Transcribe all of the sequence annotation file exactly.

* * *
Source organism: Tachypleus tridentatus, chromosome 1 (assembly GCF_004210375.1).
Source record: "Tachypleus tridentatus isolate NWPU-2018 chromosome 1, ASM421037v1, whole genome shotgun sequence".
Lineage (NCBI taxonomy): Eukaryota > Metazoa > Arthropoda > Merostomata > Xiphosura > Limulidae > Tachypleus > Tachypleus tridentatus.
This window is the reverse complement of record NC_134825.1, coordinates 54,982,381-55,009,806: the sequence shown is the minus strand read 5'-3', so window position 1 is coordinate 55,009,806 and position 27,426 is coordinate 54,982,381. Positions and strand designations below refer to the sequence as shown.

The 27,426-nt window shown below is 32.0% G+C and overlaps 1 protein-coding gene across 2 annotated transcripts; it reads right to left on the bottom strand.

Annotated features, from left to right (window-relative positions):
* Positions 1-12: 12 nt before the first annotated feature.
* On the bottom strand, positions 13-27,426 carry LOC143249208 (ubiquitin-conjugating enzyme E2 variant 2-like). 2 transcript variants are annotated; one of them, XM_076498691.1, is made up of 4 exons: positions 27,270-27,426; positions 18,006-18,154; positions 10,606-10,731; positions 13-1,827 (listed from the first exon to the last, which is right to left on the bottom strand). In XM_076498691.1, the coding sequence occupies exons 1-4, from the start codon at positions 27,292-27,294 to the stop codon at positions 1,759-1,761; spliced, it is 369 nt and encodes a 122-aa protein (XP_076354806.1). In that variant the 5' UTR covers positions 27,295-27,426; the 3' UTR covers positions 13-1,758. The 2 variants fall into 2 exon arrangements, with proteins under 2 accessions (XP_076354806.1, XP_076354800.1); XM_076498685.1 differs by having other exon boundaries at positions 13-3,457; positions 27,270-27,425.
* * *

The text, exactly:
Source organism: Tachypleus tridentatus, chromosome 1 (assembly GCF_004210375.1).
Source record: "Tachypleus tridentatus isolate NWPU-2018 chromosome 1, ASM421037v1, whole genome shotgun sequence".
Lineage (NCBI taxonomy): Eukaryota > Metazoa > Arthropoda > Merostomata > Xiphosura > Limulidae > Tachypleus > Tachypleus tridentatus.
This window is the reverse complement of record NC_134825.1, coordinates 54,982,381-55,009,806: the sequence shown is the minus strand read 5'-3', so window position 1 is coordinate 55,009,806 and position 27,426 is coordinate 54,982,381. Positions and strand designations below refer to the sequence as shown.

The 27,426-nt window shown below is 32.0% G+C and overlaps 1 protein-coding gene across 2 annotated transcripts; it reads right to left on the bottom strand.

Annotated features, from left to right (window-relative positions):
* Positions 1-12: 12 nt before the first annotated feature.
* On the bottom strand, positions 13-27,426 carry LOC143249208 (ubiquitin-conjugating enzyme E2 variant 2-like). 2 transcript variants are annotated; one of them, XM_076498691.1, is made up of 4 exons: positions 27,270-27,426; positions 18,006-18,154; positions 10,606-10,731; positions 13-1,827 (listed from the first exon to the last, which is right to left on the bottom strand). In XM_076498691.1, the coding sequence occupies exons 1-4, from the start codon at positions 27,292-27,294 to the stop codon at positions 1,759-1,761; spliced, it is 369 nt and encodes a 122-aa protein (XP_076354806.1). In that variant the 5' UTR covers positions 27,295-27,426; the 3' UTR covers positions 13-1,758. The 2 variants fall into 2 exon arrangements, with proteins under 2 accessions (XP_076354806.1, XP_076354800.1); XM_076498685.1 differs by having other exon boundaries at positions 13-3,457; positions 27,270-27,425.